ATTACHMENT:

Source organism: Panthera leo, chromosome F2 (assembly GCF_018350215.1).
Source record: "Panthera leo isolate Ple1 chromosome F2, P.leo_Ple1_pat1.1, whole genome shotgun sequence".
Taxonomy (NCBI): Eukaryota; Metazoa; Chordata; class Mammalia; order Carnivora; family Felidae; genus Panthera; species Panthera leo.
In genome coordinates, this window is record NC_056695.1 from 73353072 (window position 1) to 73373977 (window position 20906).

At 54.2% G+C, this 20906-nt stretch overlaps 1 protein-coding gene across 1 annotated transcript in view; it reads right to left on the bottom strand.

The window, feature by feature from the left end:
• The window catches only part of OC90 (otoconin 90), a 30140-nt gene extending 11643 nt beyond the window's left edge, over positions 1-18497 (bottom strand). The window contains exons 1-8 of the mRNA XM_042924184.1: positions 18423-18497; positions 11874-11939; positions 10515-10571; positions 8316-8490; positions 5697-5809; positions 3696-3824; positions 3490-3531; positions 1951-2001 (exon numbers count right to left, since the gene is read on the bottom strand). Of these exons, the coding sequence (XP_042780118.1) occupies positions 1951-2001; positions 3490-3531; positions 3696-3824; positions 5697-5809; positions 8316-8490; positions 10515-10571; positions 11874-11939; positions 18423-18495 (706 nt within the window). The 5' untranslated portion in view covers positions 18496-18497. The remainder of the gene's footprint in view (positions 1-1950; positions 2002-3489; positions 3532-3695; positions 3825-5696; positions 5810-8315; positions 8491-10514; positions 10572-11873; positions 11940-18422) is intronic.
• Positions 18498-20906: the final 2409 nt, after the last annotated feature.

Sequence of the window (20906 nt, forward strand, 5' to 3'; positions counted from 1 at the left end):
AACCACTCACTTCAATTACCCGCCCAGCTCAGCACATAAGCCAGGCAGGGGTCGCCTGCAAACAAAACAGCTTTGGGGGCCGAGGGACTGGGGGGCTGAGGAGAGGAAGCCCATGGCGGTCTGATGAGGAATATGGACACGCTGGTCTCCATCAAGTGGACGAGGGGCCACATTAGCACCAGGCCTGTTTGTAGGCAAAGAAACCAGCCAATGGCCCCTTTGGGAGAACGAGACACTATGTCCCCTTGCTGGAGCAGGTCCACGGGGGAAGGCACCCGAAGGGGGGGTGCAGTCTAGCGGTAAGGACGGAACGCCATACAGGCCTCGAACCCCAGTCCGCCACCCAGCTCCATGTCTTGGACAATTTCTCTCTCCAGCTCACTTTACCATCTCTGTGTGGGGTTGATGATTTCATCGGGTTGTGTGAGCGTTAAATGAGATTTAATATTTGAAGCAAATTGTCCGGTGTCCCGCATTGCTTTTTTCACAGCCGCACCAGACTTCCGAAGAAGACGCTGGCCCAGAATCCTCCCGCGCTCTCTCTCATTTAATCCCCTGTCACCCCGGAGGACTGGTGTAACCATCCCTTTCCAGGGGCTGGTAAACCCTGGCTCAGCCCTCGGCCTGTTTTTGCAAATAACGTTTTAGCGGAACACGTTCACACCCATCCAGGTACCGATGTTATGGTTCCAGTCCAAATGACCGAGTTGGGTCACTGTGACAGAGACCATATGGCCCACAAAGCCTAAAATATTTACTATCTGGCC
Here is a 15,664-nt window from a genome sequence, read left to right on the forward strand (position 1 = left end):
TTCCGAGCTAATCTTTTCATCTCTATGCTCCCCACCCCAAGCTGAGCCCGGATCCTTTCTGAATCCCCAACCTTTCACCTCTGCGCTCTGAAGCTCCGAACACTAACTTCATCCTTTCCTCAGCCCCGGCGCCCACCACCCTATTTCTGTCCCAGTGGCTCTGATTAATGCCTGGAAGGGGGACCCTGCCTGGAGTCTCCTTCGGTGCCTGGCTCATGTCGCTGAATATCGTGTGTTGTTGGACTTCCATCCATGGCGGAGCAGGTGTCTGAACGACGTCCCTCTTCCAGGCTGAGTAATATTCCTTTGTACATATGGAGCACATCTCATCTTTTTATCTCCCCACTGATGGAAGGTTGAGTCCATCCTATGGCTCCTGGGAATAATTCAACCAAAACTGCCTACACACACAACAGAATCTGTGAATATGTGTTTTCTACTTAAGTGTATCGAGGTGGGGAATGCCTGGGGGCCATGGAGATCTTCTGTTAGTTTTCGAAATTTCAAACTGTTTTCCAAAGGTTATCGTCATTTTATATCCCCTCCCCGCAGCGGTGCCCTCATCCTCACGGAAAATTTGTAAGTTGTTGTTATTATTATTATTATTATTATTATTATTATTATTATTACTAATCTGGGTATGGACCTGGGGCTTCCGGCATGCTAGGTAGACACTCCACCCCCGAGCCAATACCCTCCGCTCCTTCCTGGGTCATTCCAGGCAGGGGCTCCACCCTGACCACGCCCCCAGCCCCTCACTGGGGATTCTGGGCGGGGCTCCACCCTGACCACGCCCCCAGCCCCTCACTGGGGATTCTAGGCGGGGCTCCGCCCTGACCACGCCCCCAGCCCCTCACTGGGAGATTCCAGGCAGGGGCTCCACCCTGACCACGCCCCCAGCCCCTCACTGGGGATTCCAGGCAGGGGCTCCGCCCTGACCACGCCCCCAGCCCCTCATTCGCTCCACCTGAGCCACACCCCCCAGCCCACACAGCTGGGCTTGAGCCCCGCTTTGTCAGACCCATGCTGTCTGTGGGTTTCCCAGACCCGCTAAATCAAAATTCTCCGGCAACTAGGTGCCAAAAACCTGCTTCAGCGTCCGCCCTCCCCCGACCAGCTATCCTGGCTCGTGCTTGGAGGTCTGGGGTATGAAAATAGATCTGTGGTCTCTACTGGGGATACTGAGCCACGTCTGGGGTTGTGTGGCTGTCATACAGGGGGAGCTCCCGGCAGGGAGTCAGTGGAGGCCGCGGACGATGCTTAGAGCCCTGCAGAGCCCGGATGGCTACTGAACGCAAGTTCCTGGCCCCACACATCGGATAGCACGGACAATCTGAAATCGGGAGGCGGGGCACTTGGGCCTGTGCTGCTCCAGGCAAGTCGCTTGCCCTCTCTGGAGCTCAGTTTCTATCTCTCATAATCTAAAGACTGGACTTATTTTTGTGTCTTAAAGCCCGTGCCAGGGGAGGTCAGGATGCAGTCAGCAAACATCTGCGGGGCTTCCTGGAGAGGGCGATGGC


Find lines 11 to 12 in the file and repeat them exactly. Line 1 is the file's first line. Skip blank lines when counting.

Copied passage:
Here is a 15,664-nt window from a genome sequence, read left to right on the forward strand (position 1 = left end):
TTCCGAGCTAATCTTTTCATCTCTATGCTCCCCACCCCAAGCTGAGCCCGGATCCTTTCTGAATCCCCAACCTTTCACCTCTGCGCTCTGAAGCTCCGAACACTAACTTCATCCTTTCCTCAGCCCCGGCGCCCACCACCCTATTTCTGTCCCAGTGGCTCTGATTAATGCCTGGAAGGGGGACCCTGCCTGGAGTCTCCTTCGGTGCCTGGCTCATGTCGCTGAATATCGTGTGTTGTTGGACTTCCATCCATGGCGGAGCAGGTGTCTGAACGACGTCCCTCTTCCAGGCTGAGTAATATTCCTTTGTACATATGGAGCACATCTCATCTTTTTATCTCCCCACTGATGGAAGGTTGAGTCCATCCTATGGCTCCTGGGAATAATTCAACCAAAACTGCCTACACACACAACAGAATCTGTGAATATGTGTTTTCTACTTAAGTGTATCGAGGTGGGGAATGCCTGGGGGCCATGGAGATCTTCTGTTAGTTTTCGAAATTTCAAACTGTTTTCCAAAGGTTATCGTCATTTTATATCCCCTCCCCGCAGCGGTGCCCTCATCCTCACGGAAAATTTGTAAGTTGTTGTTATTATTATTATTATTATTATTATTATTATTATTATTACTAATCTGGGTATGGACCTGGGGCTTCCGGCATGCTAGGTAGACACTCCACCCCCGAGCCAATACCCTCCGCTCCTTCCTGGGTCATTCCAGGCAGGGGCTCCACCCTGACCACGCCCCCAGCCCCTCACTGGGGATTCTGGGCGGGGCTCCACCCTGACCACGCCCCCAGCCCCTCACTGGGGATTCTAGGCGGGGCTCCGCCCTGACCACGCCCCCAGCCCCTCACTGGGAGATTCCAGGCAGGGGCTCCACCCTGACCACGCCCCCAGCCCCTCACTGGGGATTCCAGGCAGGGGCTCCGCCCTGACCACGCCCCCAGCCCCTCATTCGCTCCACCTGAGCCACACCCCCCAGCCCACACAGCTGGGCTTGAGCCCCGCTTTGTCAGACCCATGCTGTCTGTGGGTTTCCCAGACCCGCTAAATCAAAATTCTCCGGCAACTAGGTGCCAAAAACCTGCTTCAGCGTCCGCCCTCCCCCGACCAGCTATCCTGGCTCGTGCTTGGAGGTCTGGGGTATGAAAATAGATCTGTGGTCTCTACTGGGGATACTGAGCCACGTCTGGGGTTGTGTGGCTGTCATACAGGGGGAGCTCCCGGCAGGGAGTCAGTGGAGGCCGCGGACGATGCTTAGAGCCCTGCAGAGCCCGGATGGCTACTGAACGCAAGTTCCTGGCCCCACACATCGGATAGCACGGACAATCTGAAATCGGGAGGCGGGGCACTTGGGCCTGTGCTGCTCCAGGCAAGTCGCTTGCCCTCTCTGGAGCTCAGTTTCTATCTCTCATAATCTAAAGACTGGACTTATTTTTGTGTCTTAAAGCCCGTGCCAGGGGAGGTCAGGATGCAGTCAGCAAACATCTGCGGGGCTTCCTGGAGAGGGCGATGGC